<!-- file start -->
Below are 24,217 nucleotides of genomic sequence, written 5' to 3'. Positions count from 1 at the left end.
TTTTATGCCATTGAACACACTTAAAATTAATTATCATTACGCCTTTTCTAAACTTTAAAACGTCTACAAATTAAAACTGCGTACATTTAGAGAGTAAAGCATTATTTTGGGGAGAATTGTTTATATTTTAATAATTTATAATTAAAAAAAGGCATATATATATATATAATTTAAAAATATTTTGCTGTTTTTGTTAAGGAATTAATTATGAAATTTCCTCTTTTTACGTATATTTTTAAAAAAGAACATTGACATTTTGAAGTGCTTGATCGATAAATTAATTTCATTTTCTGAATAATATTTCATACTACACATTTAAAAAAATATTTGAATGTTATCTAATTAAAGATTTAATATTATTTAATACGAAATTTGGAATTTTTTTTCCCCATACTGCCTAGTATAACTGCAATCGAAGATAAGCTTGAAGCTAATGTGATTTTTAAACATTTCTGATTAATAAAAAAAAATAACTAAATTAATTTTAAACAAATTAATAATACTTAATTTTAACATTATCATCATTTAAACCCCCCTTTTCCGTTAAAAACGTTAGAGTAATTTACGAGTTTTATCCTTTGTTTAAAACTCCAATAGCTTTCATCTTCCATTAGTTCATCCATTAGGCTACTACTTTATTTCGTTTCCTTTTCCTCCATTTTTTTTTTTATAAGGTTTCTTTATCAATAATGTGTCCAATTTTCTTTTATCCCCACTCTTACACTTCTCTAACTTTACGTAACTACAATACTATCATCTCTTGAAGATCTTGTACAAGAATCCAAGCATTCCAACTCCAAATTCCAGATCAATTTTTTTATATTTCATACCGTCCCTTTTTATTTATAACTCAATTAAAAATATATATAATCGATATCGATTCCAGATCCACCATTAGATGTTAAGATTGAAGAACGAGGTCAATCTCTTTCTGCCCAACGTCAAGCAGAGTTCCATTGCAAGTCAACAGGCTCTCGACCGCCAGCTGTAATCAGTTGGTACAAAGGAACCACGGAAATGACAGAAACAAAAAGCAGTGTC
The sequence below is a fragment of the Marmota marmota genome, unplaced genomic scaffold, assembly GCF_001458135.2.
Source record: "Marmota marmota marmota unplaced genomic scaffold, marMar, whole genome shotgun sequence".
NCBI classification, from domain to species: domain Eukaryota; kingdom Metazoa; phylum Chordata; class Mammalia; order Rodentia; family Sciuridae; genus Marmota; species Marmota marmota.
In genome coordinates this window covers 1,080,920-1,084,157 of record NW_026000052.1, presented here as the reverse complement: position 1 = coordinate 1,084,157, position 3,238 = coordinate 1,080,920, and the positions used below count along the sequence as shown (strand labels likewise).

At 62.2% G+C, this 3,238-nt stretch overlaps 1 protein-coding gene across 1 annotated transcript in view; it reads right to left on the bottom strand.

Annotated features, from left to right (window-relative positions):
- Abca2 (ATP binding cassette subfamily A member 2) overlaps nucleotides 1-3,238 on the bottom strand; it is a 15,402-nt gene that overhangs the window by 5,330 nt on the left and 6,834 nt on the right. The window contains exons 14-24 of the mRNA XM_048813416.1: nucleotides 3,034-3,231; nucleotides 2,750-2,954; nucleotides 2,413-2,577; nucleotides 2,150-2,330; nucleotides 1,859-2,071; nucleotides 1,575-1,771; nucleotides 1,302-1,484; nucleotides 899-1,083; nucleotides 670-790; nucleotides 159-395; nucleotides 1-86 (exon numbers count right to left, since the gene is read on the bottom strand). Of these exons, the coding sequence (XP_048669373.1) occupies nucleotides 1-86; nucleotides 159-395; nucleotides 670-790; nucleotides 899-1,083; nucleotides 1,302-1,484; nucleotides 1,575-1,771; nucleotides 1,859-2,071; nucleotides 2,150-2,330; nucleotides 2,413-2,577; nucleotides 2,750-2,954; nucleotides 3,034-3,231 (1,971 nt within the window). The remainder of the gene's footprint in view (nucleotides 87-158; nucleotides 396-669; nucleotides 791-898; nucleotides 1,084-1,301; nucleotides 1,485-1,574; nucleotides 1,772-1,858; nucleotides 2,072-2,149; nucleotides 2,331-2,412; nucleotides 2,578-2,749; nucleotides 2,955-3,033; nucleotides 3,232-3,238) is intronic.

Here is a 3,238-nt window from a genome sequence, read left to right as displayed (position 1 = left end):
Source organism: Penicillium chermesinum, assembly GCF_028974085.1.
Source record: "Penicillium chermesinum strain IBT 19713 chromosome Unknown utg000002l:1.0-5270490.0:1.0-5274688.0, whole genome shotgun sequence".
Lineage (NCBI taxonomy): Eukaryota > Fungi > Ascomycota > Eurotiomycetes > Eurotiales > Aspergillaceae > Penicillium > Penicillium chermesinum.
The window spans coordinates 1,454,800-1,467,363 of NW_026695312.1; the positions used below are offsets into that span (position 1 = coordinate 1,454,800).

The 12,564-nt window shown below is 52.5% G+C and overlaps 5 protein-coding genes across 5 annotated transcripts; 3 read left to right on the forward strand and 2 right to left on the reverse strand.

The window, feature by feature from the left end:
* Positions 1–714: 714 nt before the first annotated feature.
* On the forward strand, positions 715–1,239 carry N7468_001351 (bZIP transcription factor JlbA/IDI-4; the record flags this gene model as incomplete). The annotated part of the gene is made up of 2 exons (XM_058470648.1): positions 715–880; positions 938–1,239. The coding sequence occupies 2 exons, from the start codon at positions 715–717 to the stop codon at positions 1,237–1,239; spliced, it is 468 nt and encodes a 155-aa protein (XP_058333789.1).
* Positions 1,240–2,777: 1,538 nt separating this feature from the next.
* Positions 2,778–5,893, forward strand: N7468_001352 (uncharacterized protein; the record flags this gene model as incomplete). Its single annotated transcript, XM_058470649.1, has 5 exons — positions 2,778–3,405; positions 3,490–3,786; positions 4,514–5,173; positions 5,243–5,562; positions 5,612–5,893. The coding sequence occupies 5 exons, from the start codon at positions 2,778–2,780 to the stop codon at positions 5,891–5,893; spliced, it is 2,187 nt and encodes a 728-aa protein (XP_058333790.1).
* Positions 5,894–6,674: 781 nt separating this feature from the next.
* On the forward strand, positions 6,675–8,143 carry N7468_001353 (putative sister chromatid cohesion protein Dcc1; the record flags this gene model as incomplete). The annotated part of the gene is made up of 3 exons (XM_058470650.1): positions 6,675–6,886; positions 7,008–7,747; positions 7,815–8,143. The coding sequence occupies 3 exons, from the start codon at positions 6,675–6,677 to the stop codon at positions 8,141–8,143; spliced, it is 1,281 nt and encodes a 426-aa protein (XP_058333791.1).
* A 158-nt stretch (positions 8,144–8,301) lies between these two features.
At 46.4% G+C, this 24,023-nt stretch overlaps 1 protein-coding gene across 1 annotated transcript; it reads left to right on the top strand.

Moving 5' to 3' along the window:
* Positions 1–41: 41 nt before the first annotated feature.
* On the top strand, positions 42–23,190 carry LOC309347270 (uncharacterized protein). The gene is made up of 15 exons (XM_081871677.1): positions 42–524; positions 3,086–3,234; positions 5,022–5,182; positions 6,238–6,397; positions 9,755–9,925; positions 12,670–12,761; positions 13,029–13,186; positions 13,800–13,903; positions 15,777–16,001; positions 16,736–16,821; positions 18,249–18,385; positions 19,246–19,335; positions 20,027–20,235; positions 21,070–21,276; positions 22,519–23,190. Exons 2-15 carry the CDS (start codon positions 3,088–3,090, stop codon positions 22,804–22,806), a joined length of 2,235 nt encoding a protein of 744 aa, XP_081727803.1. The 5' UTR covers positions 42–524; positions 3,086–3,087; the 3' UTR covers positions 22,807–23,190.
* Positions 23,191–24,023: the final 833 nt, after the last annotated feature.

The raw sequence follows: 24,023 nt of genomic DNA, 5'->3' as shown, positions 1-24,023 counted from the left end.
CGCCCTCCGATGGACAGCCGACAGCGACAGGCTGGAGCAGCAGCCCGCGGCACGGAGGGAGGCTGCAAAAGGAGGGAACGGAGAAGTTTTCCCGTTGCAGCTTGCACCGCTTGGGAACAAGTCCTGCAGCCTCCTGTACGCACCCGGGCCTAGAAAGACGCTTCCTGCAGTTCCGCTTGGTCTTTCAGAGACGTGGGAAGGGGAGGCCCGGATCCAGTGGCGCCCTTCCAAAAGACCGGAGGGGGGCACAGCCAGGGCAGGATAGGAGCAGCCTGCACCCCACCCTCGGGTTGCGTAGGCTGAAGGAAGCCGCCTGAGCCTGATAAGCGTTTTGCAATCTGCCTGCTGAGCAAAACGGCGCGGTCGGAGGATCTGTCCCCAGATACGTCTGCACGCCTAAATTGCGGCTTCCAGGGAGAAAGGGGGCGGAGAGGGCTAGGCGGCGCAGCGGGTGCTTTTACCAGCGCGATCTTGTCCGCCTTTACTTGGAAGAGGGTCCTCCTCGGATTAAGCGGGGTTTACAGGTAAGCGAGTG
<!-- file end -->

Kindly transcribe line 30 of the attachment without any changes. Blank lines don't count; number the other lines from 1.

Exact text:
CGCCCTCCGATGGACAGCCGACAGCGACAGGCTGGAGCAGCAGCCCGCGGCACGGAGGGAGGCTGCAAAAGGAGGGAACGGAGAAGTTTTCCCGTTGCAGCTTGCACCGCTTGGGAACAAGTCCTGCAGCCTCCTGTACGCACCCGGGCCTAGAAAGACGCTTCCTGCAGTTCCGCTTGGTCTTTCAGAGACGTGGGAAGGGGAGGCCCGGATCCAGTGGCGCCCTTCCAAAAGACCGGAGGGGGGCACAGCCAGGGCAGGATAGGAGCAGCCTGCACCCCACCCTCGGGTTGCGTAGGCTGAAGGAAGCCGCCTGAGCCTGATAAGCGTTTTGCAATCTGCCTGCTGAGCAAAACGGCGCGGTCGGAGGATCTGTCCCCAGATACGTCTGCACGCCTAAATTGCGGCTTCCAGGGAGAAAGGGGGCGGAGAGGGCTAGGCGGCGCAGCGGGTGCTTTTACCAGCGCGATCTTGTCCGCCTTTACTTGGAAGAGGGTCCTCCTCGGATTAAGCGGGGTTTACAGGTAAGCGAGTG